Richard Sibley compares APu2019s Fixed Focal Length Lens of the Year, the Sigma 105mm f/2.8 EX DG OS HSM Macro, with 90mm and 100mm optics from Tamron and Tokina, and explains why such focal lengths are so enduringly popular

The three lenses on test here produce superb photographs, and the amount of detail that can be resolved, whether used for macro or portraits, is quite staggering. They are among the sharpest we have tested.

Most of the differences between the lenses lie in their build and handling. The Tamron 90mm and the Sigma 105mm optics are hard to separate. Both have internal focusing and image stabilisation, with the stabilisation particularly good in the Tamron lens, so perhaps this offers a slight advantage. For regular shooters of handheld macro images, the stabilisation in the Sigma and Tamron lenses offers a distinct advantage.

As good as the Tokina lens is, it is a little dated. That it has no internal focusing, image stabilisation or a macro focus limit will be problematic to many. However, it does have its positives. It is the smallest and lightest of the lenses on test, so is easy to carry and hold for longer. Plus, as an older design, the Tokina is also the least expensive lens here, and can be found for just over £300.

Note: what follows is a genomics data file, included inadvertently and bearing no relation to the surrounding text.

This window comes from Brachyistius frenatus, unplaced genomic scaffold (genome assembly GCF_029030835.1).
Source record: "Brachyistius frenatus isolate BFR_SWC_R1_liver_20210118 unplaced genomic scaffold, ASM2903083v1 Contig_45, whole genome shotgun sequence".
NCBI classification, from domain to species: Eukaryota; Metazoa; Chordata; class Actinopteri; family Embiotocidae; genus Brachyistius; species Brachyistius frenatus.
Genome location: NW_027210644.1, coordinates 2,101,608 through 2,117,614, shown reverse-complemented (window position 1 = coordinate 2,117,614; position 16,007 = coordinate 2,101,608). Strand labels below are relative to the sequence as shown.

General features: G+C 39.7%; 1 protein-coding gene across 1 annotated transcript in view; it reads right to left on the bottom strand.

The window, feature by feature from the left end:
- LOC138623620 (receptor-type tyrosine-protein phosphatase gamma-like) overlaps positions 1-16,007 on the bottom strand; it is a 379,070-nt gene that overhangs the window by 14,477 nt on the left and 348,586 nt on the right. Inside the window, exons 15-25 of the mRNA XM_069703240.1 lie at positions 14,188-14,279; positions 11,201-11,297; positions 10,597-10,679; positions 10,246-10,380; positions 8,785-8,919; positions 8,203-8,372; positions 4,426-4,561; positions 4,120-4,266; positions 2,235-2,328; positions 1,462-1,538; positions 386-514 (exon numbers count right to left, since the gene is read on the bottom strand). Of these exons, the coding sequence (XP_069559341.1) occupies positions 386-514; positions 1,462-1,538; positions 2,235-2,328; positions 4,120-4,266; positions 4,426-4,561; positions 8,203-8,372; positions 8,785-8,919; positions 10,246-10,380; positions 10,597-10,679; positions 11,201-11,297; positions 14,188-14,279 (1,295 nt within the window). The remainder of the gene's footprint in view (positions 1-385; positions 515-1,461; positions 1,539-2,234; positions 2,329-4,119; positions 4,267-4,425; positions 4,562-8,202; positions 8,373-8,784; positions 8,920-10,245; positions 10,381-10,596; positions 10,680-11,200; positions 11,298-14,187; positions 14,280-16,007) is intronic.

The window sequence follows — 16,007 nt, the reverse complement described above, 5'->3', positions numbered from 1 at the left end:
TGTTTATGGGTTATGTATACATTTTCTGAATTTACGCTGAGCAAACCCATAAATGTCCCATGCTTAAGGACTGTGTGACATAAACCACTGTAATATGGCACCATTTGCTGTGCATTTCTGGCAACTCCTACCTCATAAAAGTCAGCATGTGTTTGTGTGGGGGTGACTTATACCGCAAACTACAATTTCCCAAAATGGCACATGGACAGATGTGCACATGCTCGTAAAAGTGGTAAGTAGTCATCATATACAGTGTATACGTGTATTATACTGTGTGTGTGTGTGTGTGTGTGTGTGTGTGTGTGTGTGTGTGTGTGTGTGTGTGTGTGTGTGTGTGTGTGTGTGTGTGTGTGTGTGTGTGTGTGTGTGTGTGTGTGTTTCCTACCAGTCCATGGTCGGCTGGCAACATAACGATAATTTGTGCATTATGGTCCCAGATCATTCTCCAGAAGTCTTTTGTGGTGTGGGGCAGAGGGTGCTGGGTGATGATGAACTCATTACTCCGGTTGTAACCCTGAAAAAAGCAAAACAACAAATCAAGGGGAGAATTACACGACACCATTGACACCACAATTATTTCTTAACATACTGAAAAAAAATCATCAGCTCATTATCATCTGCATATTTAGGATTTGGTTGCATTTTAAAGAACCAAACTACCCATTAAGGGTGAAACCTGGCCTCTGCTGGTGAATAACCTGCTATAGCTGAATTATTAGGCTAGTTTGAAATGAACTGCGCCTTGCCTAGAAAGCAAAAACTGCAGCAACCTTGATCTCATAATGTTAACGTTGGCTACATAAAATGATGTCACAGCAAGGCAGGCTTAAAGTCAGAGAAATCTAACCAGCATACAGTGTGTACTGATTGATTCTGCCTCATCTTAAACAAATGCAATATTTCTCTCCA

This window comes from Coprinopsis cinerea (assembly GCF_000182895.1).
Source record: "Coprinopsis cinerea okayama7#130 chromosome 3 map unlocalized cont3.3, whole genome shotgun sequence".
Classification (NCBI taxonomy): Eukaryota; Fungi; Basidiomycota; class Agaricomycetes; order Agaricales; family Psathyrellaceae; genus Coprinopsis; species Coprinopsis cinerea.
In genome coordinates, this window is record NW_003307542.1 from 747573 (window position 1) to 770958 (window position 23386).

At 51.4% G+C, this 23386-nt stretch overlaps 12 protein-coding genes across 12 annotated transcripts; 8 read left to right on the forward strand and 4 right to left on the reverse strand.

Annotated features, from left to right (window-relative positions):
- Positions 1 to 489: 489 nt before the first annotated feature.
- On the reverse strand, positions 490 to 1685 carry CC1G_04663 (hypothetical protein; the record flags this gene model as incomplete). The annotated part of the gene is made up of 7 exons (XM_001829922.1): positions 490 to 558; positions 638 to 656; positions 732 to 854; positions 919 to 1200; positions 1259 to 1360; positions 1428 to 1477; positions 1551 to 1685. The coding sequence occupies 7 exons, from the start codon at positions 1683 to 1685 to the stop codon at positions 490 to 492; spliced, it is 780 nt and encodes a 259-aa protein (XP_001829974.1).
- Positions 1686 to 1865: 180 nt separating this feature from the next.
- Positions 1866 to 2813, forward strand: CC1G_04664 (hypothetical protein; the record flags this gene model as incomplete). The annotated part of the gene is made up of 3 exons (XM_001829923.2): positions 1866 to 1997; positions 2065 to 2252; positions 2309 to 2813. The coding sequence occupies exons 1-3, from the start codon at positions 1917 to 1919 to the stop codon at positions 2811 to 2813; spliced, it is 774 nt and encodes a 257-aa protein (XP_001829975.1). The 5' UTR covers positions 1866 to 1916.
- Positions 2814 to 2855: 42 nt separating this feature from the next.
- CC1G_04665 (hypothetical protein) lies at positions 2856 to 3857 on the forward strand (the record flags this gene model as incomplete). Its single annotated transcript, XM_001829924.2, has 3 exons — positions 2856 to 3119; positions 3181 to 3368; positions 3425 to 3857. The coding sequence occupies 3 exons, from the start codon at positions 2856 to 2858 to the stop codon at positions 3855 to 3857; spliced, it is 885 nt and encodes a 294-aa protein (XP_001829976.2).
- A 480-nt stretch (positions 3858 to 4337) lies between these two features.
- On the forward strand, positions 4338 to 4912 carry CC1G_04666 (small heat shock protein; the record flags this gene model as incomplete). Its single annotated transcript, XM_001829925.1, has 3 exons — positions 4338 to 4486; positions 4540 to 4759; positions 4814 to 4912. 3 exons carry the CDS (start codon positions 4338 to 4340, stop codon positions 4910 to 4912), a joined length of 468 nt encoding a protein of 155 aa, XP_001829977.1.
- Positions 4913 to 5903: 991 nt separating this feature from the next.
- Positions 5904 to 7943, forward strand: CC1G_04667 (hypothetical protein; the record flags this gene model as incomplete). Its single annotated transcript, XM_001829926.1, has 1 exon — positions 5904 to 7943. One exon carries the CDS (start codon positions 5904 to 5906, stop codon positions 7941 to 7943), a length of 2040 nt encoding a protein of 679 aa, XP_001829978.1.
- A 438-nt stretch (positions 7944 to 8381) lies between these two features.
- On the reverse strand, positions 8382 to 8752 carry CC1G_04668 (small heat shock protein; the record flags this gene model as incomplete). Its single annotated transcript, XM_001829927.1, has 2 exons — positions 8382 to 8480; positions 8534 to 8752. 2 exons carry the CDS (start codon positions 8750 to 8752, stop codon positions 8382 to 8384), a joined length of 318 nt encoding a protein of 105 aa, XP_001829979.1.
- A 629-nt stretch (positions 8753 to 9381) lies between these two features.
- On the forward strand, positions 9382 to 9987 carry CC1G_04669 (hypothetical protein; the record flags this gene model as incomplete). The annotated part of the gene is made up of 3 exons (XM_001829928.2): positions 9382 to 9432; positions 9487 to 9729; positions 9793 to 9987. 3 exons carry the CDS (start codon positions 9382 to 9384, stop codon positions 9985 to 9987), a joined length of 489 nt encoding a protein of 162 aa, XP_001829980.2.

Asked to pick just one of these lenses, I would be hard-pushed to choose. With little difference in image quality, it would have to come down to handling and focal length, and while I prefer the stabilisation of the Tamron lens I also prefer the focal length of the Sigma model. Enthusiast photographers would be pleased to own either of them.

Sigma 105mm – 5 out of 5

Tamron 90mm – 5 out of 5

Tokina 100mm – 4 out of 5

  1. 1. Why 90-105mm?
  2. 2. Specifications
  3. 3. Page 3
  4. 4. Page 4
  5. 5. Page 5
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  • Eduardo Il Magnifico

    I think the specifications on page two are muddled up. The Sigma is 725g and 126.4mm long. The Tamron is 550g and 122.9mm long. These are the wrong way around here.

    The filter diameters listed are correct (Tamron 58mm; Sigma 62mm). So are the elements.

    The Tamron has an aperture that goes to f/32 as well (listed as f/22 in this review).

  • Stan Chung

    The New Tammy VC doesn’t extend when close focusing or sucks in as much air/dust/moisture compared to the Siggy or Tokky.

  • entoman

    As the Sigma and Tamron are equally good lenses, perhaps the best way to choose between them is to look at the rest of their lens systems. It makes sense to have all of your lenses from the same brand, for consistency of colour and handling characteristics, and to think in terms of ultimately accumulating a set of lenses from your chosen manufacturer.